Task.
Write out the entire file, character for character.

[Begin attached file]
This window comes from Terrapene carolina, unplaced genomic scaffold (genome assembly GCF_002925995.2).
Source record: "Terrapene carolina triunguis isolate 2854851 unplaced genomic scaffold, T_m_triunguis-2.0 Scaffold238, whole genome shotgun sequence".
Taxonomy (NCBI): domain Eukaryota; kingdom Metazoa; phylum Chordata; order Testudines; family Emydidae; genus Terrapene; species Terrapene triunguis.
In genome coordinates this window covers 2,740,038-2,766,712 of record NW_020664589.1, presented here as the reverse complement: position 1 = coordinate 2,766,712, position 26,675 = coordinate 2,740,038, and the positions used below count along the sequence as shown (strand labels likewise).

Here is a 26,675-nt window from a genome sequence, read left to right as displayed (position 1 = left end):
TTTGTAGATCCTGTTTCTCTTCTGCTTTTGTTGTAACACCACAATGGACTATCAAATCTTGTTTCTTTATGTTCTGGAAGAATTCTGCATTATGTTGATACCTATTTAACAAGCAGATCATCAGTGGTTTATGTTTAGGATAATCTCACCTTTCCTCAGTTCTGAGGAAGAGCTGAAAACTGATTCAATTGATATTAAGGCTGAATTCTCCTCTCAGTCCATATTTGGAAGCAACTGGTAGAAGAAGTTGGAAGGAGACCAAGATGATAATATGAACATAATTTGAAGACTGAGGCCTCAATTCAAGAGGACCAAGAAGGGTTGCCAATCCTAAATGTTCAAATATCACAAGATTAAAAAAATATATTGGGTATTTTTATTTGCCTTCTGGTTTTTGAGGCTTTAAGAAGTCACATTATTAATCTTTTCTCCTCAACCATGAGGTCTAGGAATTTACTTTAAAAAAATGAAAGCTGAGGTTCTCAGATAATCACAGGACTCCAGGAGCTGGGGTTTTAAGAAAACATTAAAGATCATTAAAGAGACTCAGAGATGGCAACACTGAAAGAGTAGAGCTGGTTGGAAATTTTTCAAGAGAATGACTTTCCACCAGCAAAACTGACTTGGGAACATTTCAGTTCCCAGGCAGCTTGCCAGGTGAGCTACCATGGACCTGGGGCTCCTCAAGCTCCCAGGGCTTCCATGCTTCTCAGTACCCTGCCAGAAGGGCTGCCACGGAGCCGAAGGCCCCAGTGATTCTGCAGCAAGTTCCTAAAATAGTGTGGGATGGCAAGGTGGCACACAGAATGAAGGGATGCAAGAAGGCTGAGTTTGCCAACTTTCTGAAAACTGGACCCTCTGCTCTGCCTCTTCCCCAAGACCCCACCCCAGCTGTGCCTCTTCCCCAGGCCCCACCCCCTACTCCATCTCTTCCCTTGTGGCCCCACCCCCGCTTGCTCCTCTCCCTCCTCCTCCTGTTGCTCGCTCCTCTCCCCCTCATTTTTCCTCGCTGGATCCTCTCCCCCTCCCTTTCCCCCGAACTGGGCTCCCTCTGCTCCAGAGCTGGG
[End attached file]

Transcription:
This window comes from Terrapene carolina, unplaced genomic scaffold (genome assembly GCF_002925995.2).
Source record: "Terrapene carolina triunguis isolate 2854851 unplaced genomic scaffold, T_m_triunguis-2.0 Scaffold238, whole genome shotgun sequence".
Taxonomy (NCBI): domain Eukaryota; kingdom Metazoa; phylum Chordata; order Testudines; family Emydidae; genus Terrapene; species Terrapene triunguis.
In genome coordinates this window covers 2,740,038-2,766,712 of record NW_020664589.1, presented here as the reverse complement: position 1 = coordinate 2,766,712, position 26,675 = coordinate 2,740,038, and the positions used below count along the sequence as shown (strand labels likewise).

Here is a 26,675-nt window from a genome sequence, read left to right as displayed (position 1 = left end):
TTTGTAGATCCTGTTTCTCTTCTGCTTTTGTTGTAACACCACAATGGACTATCAAATCTTGTTTCTTTATGTTCTGGAAGAATTCTGCATTATGTTGATACCTATTTAACAAGCAGATCATCAGTGGTTTATGTTTAGGATAATCTCACCTTTCCTCAGTTCTGAGGAAGAGCTGAAAACTGATTCAATTGATATTAAGGCTGAATTCTCCTCTCAGTCCATATTTGGAAGCAACTGGTAGAAGAAGTTGGAAGGAGACCAAGATGATAATATGAACATAATTTGAAGACTGAGGCCTCAATTCAAGAGGACCAAGAAGGGTTGCCAATCCTAAATGTTCAAATATCACAAGATTAAAAAAATATATTGGGTATTTTTATTTGCCTTCTGGTTTTTGAGGCTTTAAGAAGTCACATTATTAATCTTTTCTCCTCAACCATGAGGTCTAGGAATTTACTTTAAAAAAATGAAAGCTGAGGTTCTCAGATAATCACAGGACTCCAGGAGCTGGGGTTTTAAGAAAACATTAAAGATCATTAAAGAGACTCAGAGATGGCAACACTGAAAGAGTAGAGCTGGTTGGAAATTTTTCAAGAGAATGACTTTCCACCAGCAAAACTGACTTGGGAACATTTCAGTTCCCAGGCAGCTTGCCAGGTGAGCTACCATGGACCTGGGGCTCCTCAAGCTCCCAGGGCTTCCATGCTTCTCAGTACCCTGCCAGAAGGGCTGCCACGGAGCCGAAGGCCCCAGTGATTCTGCAGCAAGTTCCTAAAATAGTGTGGGATGGCAAGGTGGCACACAGAATGAAGGGATGCAAGAAGGCTGAGTTTGCCAACTTTCTGAAAACTGGACCCTCTGCTCTGCCTCTTCCCCAAGACCCCACCCCAGCTGTGCCTCTTCCCCAGGCCCCACCCCCTACTCCATCTCTTCCCTTGTGGCCCCACCCCCGCTTGCTCCTCTCCCTCCTCCTCCTGTTGCTCGCTCCTCTCCCCCTCATTTTTCCTCGCTGGATCCTCTCCCCCTCCCTTTCCCCCGAACTGGGCTCCCTCTGCTCCAGAGCTGGG